What I Learned From Wrestling with Confidential MicroData in a Pseudo-Bunker


127 pages, dozens of hectic emails, millions of observations, 4 Censuses of Population and 1 National Household Survey (NHS) later, and still I could give you the findings of my paper in a few points. Consequently, I somewhat resent this culmination of my degree, which ran to more than twice its recommended length.

In 1986, 36.9% of Canadian women did not have a high school diploma.

By 2011 only 8.9% of Canadian women did not have a high school diploma.

My consolation is that I have an idea of how some things in Canada have changed between 1986 and 2011. I examined the individual files of women from these censuses and the NHS, and on their files, the number of children in their census family.

  1. Among the total sample of women aged 25-50, higher education had a negative effect on the number of children present. This lessened over time.
  2. Among women aged 35-50, after 1986 higher education had a positive effect on the number of children.
  3. Lesser-educated women may have children earlier than well-educated women, but completed family sizes are turning out to be very similar.
  4. Women aged 35-50 show higher mean numbers of children, an indicator of how women are having children later in life. But this is not true of immigrants. Foreign-born women are probably having their children earlier.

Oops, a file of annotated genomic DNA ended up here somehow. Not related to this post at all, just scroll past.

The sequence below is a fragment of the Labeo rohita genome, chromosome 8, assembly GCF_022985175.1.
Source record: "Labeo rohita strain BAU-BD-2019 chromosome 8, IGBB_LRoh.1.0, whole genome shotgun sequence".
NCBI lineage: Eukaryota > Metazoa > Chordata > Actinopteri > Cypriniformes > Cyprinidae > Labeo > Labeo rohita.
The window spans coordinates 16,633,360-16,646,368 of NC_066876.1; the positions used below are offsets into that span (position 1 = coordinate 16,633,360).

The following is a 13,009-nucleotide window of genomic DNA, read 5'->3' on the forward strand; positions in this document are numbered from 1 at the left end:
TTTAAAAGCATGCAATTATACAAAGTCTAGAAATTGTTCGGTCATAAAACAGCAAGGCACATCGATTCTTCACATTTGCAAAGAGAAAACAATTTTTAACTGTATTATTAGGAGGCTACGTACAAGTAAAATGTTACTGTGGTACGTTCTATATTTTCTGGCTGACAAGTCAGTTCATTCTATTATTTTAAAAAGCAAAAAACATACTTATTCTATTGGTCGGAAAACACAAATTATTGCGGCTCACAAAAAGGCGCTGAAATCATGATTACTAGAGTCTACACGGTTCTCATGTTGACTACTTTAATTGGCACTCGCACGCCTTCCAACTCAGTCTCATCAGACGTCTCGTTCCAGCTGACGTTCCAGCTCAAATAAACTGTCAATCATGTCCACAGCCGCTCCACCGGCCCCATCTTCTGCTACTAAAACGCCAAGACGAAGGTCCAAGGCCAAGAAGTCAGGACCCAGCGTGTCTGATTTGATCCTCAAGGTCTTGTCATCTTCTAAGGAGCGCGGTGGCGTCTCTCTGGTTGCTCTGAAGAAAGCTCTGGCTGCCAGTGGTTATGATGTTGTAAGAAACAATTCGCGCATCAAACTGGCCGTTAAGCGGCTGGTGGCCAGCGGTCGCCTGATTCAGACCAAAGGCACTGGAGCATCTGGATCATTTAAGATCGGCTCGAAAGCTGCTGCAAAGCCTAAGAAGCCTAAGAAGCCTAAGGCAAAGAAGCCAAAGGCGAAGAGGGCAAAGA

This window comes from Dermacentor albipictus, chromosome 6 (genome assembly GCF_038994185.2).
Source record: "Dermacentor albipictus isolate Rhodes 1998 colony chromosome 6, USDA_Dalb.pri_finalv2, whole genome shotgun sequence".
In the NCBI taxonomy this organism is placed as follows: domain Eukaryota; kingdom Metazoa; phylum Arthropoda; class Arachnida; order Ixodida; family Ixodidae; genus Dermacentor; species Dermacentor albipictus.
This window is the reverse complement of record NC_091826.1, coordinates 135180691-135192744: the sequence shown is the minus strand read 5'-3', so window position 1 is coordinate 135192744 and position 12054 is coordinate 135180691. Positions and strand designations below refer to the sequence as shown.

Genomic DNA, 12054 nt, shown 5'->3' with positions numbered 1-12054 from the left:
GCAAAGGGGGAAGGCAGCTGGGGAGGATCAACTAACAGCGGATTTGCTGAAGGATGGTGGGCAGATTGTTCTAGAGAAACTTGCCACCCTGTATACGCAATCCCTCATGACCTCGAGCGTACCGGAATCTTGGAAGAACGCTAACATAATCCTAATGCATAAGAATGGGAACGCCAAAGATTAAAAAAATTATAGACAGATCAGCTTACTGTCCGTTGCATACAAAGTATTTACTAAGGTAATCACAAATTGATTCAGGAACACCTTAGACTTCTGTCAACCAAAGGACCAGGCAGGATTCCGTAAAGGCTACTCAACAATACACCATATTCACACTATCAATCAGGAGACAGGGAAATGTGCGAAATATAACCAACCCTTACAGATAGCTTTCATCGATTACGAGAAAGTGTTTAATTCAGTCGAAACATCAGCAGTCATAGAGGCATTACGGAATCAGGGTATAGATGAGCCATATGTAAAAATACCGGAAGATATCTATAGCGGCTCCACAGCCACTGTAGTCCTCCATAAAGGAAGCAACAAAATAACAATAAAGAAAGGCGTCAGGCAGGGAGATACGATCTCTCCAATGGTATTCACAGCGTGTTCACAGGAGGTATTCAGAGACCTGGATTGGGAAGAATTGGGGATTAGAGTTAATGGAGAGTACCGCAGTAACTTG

5. Women’s wages have a clear negative correlation with the number of children.
  6. If a woman is in a common law union, this has a large negative effect on the average number of children in the family.

From 1986 to 2011, the portion of women with college degrees rose from 27.5% to 38.7%.

I’m going to spend some time on voodoo rituals to gain the goodwill of my unknown grader, who will suddenly receive 127 pages (a good 77 more pages than he/she would have likely anticipated) of unfamiliar tosh which simply works toward articulating those 6 points. And although those points form my Conclusion, I found the little facts in italics to be more interesting than the meat and potatoes of my work. It’s the small things, right?

Between 1986 and 2011 the portion of women with degrees above the Bachelor’s level rose from 3.5% to 10.6%.

I hope this essay chokes on my dust as I fly to Japan.


I had monsters made of string and mismatched things

He has them still, in broken bushes and stolen pages

Treasures he would imbue with heart of yew

With goblin blood and petty cruelty

I ridicule and remonstrate but still I watch him every day

All I have are bundled strings and working things

Kempt surfaces and cubbyholes

And I know that he fights monsters, but all that I observe

Is the snow left to shovel, the spills left to cover

With disposables and paint

I had monsters made of string and mismatched things

And they were wilder and brighter and stronger

Than words could fashion or he could imagine

Should anyone write, or should he try

He won’t think to try, and the streets haven’t dried